Punk Archaeology Update

Andrew Reinhard has been toiling away on various aspects of our Punk Archaeology event held this past February in Fargo. Not only has he edited our volume of essays on various aspects of punk archaeology, but he has also worked hard to make a recording of the event available on Sound Cloud. I know I need to prepare the introduction to the book, but my field work is keeping me from this task!


We not only streamed the event LIVE, but also recorded the full audio thanks to the inspired work by Tim Pasch, Chad Bushy, and Caleb Hulthusen from the University of North Dakota. The venue was not ideal for capturing super high quality, multitrack live recordings, but the recording by the UND team does captures the live quality that is so important to the punk aesthetic.


Here’s a link to the talks. My two short talks (here with Aaron Barth and here) served as a kind of introduction so it might make the most sense to listen to it first. Andrew Reinhard’s remarks serve is a bit of a conclusion. Kostis Kourelis provided us with a kind of ballad for the night and Peter Schultz gave us one of those anthems that stick in your head. Rothaus and Samuels made us sit up and listen. Groberg anchored our event locally while Barth projected us toward a universal aesthetic.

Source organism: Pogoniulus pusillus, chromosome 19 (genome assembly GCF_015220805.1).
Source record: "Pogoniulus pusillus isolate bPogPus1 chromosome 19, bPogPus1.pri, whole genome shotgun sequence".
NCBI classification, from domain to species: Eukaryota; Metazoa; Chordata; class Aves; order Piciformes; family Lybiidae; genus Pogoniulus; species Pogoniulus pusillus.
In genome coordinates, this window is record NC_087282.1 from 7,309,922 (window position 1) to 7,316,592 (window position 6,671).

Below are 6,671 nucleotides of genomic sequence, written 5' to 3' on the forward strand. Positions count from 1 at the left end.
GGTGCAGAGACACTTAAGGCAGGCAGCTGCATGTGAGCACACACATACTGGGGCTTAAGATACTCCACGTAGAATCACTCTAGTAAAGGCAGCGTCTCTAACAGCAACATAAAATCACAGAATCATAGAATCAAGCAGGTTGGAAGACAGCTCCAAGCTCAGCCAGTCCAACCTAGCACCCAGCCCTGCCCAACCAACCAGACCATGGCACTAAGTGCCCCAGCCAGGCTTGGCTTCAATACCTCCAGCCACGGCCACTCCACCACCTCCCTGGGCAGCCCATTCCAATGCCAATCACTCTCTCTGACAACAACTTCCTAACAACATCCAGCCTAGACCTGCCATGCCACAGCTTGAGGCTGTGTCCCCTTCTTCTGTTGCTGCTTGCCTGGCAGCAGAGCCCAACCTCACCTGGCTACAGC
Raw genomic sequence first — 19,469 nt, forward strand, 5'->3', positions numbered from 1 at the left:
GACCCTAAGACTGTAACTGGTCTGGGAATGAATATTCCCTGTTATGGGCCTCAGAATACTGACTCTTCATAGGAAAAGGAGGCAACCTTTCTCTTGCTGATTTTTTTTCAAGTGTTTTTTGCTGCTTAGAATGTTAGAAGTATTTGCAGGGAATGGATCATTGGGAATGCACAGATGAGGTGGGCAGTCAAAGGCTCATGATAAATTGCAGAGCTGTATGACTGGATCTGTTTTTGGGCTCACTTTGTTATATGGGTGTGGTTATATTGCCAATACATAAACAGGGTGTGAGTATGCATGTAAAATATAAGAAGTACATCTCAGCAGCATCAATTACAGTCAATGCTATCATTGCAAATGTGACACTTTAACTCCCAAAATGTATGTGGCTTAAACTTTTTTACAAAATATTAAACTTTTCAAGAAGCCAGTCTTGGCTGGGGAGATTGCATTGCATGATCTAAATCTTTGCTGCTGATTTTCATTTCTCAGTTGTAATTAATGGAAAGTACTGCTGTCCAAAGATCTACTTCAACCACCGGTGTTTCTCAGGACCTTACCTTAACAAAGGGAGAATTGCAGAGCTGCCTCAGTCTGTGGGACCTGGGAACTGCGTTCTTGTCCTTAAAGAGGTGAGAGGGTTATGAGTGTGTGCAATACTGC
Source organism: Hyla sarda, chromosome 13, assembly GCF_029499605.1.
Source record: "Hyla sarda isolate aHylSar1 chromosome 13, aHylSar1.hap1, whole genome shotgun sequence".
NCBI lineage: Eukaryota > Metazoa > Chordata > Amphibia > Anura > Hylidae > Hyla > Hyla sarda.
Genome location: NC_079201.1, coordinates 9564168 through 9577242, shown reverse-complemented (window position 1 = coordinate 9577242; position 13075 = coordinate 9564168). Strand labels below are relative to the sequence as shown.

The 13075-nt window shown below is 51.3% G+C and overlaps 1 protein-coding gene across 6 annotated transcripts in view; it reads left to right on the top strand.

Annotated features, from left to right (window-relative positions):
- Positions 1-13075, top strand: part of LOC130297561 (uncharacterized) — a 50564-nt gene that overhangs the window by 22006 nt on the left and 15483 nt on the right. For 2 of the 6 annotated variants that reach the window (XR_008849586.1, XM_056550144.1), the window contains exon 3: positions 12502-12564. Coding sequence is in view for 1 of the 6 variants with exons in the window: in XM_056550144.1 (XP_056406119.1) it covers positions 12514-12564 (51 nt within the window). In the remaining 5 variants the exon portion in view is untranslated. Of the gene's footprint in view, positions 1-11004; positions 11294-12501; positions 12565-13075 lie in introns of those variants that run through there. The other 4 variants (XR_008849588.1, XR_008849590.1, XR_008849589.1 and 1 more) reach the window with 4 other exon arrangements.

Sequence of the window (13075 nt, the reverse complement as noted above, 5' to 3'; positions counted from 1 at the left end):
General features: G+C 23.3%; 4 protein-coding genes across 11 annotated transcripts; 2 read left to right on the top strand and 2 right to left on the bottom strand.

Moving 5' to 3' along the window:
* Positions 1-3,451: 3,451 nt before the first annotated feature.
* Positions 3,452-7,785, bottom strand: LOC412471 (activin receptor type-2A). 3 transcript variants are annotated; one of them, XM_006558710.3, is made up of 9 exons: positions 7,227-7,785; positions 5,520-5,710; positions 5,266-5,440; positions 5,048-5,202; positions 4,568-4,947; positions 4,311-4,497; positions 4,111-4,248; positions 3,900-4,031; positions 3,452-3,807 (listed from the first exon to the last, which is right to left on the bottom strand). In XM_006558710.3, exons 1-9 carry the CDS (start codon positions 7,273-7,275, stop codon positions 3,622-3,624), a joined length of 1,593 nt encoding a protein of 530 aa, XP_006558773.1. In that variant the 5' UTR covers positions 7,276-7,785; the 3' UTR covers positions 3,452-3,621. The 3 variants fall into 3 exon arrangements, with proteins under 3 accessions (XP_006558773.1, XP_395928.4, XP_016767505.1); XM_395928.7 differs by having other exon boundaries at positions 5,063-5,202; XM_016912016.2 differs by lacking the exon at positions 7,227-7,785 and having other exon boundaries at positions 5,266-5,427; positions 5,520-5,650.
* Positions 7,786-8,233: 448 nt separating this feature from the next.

And here’s a link to the bands. Andrew Reinhard started the evening, followed by a set by Les Dirty Frenchmen (here labeled as The Filthy Trenchmen!), June Panic, and finally What Kingswood Needs. Be sure to check out the Chester Fritz Distinguished Professor of Music Mike Wittgraf on keys with Reinhard and the Frenchmen/Trenchmen.

The night was even more awesome than I imagined it thanks to my creative, brilliant, and cooperative colleagues. The book will be available (fingers crossed) by the late summer or early fall. 

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